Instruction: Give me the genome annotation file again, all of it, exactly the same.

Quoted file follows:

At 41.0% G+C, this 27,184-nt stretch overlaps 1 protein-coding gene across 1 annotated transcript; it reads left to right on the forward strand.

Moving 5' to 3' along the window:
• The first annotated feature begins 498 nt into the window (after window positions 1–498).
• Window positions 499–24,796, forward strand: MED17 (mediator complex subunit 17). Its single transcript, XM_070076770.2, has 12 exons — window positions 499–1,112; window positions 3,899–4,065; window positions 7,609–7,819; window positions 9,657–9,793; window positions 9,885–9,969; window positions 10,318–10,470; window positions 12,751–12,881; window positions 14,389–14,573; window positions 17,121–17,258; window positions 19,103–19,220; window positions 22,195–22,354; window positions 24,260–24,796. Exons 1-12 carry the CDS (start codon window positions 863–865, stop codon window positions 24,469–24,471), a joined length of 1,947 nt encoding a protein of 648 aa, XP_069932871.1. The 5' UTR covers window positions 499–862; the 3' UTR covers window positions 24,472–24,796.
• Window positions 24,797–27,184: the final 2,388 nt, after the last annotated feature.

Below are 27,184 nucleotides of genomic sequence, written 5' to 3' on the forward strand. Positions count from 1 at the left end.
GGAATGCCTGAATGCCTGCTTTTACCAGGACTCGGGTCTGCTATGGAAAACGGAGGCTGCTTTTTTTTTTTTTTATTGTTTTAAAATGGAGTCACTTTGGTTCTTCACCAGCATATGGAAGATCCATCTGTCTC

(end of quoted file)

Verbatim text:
At 41.0% G+C, this 27,184-nt stretch overlaps 1 protein-coding gene across 1 annotated transcript; it reads left to right on the forward strand.

Moving 5' to 3' along the window:
• The first annotated feature begins 498 nt into the window (after window positions 1–498).
• Window positions 499–24,796, forward strand: MED17 (mediator complex subunit 17). Its single transcript, XM_070076770.2, has 12 exons — window positions 499–1,112; window positions 3,899–4,065; window positions 7,609–7,819; window positions 9,657–9,793; window positions 9,885–9,969; window positions 10,318–10,470; window positions 12,751–12,881; window positions 14,389–14,573; window positions 17,121–17,258; window positions 19,103–19,220; window positions 22,195–22,354; window positions 24,260–24,796. Exons 1-12 carry the CDS (start codon window positions 863–865, stop codon window positions 24,469–24,471), a joined length of 1,947 nt encoding a protein of 648 aa, XP_069932871.1. The 5' UTR covers window positions 499–862; the 3' UTR covers window positions 24,472–24,796.
• Window positions 24,797–27,184: the final 2,388 nt, after the last annotated feature.

Below are 27,184 nucleotides of genomic sequence, written 5' to 3' on the forward strand. Positions count from 1 at the left end.
GGAATGCCTGAATGCCTGCTTTTACCAGGACTCGGGTCTGCTATGGAAAACGGAGGCTGCTTTTTTTTTTTTTTATTGTTTTAAAATGGAGTCACTTTGGTTCTTCACCAGCATATGGAAGATCCATCTGTCTC